Since 2005, South Africa annually observes October as Transport Month.
Let’s take a look at the themes.
2005: ‘Celebrating 20 years of delivering efficient, reliable and safe transport services’.
2006: ‘Transport – The Heartbeat of South Africa’s economy’.
2007: ‘Transport – The heartbeat of South Africa’s Economic Growth and Social Development.’
2008: ‘Transport infrastructure – Creating a lasting legacy 2010 and beyond.’
2009: ‘Safety in all modes of transport – air, rail, sea and road.’
2010: ‘Transport – the heartbeat of South Africa’s Economic Growth and Social Development.’
2011: ‘Year of Job Creation and Service Delivery in the Transport Sector – Moving South Africa to a Better Tomorrow.’
2012: ‘Working together to provide a safe and reliable transport system.’
2013: ‘Celebrating 20 years of delivering efficient, reliable and safe transport services.’
2014: ‘Together we move forward.’
2018: ‘Together we move South Africa forward.’
2019: ‘Together Let’s Keep the Service Delivery Momentum Going and Grow the Economy.’
2020: ‘Together shaping the future of transport.’
Forget the failure of imagination – at least the ANC has consistently maintained its sense of humour over the years. Of course, it’s only funny if you’re familiar with the state of public transport in South Africa today. Funny in a slash-your-wrists kind of way.
Here’s something I wrote 17 years ago today. If nothing else, it’s interesting to see how much – and how little – has changed.
I was beginning to think there was nothing worth living for when it suddenly occurred to me that today marks the start of Transport Month. Oh, what joy! Hurrah! Hurrah! A chorus of angels sounded their trumpets and a squirrel darted through an open window and handed me a nut. With a new lease of life, I sang like no one was listening and danced like no one was watching. It’s easy when you live alone. Startled, the squirrel ran across the road and got hit by a Golden Arrow bus. It was somehow fitting, coming as it did at the start of Transport Month.
Each province is celebrating Transport Month in its own unique way. In the Northern Cape, long-distance drivers have elected to wear condoms while entertaining their teenage guests in the tastefully decorated cubicles conveniently located behind the front seats.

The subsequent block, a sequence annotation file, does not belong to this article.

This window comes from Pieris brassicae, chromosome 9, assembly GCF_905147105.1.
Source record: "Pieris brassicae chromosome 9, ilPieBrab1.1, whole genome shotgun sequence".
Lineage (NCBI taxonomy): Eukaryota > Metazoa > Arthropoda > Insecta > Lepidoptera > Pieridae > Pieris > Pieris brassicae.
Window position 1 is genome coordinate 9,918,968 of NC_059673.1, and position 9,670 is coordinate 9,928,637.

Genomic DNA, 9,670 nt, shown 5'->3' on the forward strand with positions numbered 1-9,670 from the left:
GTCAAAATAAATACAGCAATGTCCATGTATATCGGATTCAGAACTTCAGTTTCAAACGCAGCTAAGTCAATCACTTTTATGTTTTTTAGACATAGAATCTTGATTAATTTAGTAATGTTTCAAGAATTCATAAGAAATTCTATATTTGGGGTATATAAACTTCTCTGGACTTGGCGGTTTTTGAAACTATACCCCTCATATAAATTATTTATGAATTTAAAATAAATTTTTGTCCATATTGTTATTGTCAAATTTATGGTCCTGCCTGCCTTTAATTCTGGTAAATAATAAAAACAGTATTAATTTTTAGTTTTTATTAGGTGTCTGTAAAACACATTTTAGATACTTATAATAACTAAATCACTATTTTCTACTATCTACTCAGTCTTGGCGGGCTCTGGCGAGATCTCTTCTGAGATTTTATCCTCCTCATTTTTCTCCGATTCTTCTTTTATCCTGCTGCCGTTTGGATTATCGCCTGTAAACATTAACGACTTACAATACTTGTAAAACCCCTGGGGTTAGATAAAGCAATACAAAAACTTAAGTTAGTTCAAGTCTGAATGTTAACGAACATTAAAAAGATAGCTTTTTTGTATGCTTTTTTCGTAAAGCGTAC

In Gauteng, the Bombela Concession Company is allowing non-gay married couples to have a maximum of three minutes of sexual activity on the Gautrain. However, the chewing of gum will remain a criminal offence.
In the Eastern Cape, traffic police are waiving their usual Friday afternoon cash donations and will be accepting gifts of small livestock instead. If all you have on you is a sheep or a cow, the officer will, in keeping with the spirit of Transport Month, issue you with a chicken in lieu of change.
In Limpopo, truck drivers are being encouraged to enter win-a-tender raffles at the province’s many stop/go roadworks. With waits of up to three hours, motorists are invited to participate in the festivities by putting money into a hessian sack. The more you give to the Julius Malema Defence Fund, the more chance there is of getting to Polokwane alive. Fun for the whole family.
In KwaZulu-Natal, prizes will be given to truck drivers who can keep up with King Goodwill Zwelithini as he races between five star hotels and his palaces. In a gesture of, er, goodwill, the king has agreed to forfeit his regular blue lights, sirens and escorts. Instead, he will travel by helicopter. The first driver who beats the king to his secret destination will be taken away and questioned.
The Free State transport department will place koeksusters and nips of brandy along the N1. The first 500 truck drivers to make their way out of the province will be given assistance in emigrating. This is open to white truck drivers only. Black truck drivers can continue doing whatever they like.
And in the Western Cape, Her Royal Highness, Helen Zille, has decreed that the Sea Point promenade shall be opened to cyclists, skateboarders, rollerbladers and other assorted riff-raff.
Previously, use of the promenade was restricted to wheelchairs, walkers, pram-pushers and drug-pushers who may well be on wheels judging by the speed at which they disappear on the rare occasion a policeman hoves into sight. Maybe that’s just how the Nigerians roll.